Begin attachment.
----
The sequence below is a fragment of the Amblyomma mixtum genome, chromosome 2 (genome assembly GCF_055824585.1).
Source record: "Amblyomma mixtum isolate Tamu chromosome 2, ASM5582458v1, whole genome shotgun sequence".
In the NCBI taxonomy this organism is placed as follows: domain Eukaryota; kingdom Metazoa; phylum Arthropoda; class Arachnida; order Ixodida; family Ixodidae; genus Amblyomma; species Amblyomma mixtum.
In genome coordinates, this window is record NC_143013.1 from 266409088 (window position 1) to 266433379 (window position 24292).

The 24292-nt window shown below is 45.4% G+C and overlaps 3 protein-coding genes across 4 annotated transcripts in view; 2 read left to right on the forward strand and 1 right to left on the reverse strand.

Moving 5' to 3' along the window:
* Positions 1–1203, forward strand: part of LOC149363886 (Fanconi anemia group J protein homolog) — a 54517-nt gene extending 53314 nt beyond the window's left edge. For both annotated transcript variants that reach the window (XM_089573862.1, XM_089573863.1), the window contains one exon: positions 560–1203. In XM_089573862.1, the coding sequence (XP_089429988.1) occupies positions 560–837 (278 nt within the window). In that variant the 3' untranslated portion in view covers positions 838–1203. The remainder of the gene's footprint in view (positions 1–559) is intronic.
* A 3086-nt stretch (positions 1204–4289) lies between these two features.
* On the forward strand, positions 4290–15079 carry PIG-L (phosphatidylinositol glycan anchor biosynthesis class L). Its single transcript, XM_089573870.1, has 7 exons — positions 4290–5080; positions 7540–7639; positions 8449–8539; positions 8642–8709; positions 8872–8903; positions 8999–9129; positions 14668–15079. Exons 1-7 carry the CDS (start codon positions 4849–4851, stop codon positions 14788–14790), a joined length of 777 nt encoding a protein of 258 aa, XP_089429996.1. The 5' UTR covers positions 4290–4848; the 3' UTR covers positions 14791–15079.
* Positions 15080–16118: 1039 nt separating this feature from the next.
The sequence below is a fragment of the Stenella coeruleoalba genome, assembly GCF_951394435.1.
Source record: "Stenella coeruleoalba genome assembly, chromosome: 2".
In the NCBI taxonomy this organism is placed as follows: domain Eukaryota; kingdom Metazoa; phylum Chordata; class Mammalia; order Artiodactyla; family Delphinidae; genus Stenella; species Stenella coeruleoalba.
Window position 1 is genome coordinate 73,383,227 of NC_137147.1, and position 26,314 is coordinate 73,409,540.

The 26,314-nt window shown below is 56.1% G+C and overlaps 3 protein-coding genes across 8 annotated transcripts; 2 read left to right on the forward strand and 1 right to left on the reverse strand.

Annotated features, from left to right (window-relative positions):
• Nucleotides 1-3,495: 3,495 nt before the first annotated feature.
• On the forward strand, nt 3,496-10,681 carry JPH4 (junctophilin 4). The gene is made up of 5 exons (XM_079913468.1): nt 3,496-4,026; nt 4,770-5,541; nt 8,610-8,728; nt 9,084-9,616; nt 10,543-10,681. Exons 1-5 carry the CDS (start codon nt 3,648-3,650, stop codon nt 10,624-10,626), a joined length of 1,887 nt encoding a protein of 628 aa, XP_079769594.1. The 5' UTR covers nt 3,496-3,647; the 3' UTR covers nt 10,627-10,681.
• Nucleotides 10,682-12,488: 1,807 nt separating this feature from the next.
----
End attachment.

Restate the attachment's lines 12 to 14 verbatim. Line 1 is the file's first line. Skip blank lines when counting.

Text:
Source record: "Stenella coeruleoalba genome assembly, chromosome: 2".
In the NCBI taxonomy this organism is placed as follows: domain Eukaryota; kingdom Metazoa; phylum Chordata; class Mammalia; order Artiodactyla; family Delphinidae; genus Stenella; species Stenella coeruleoalba.
Window position 1 is genome coordinate 73,383,227 of NC_137147.1, and position 26,314 is coordinate 73,409,540.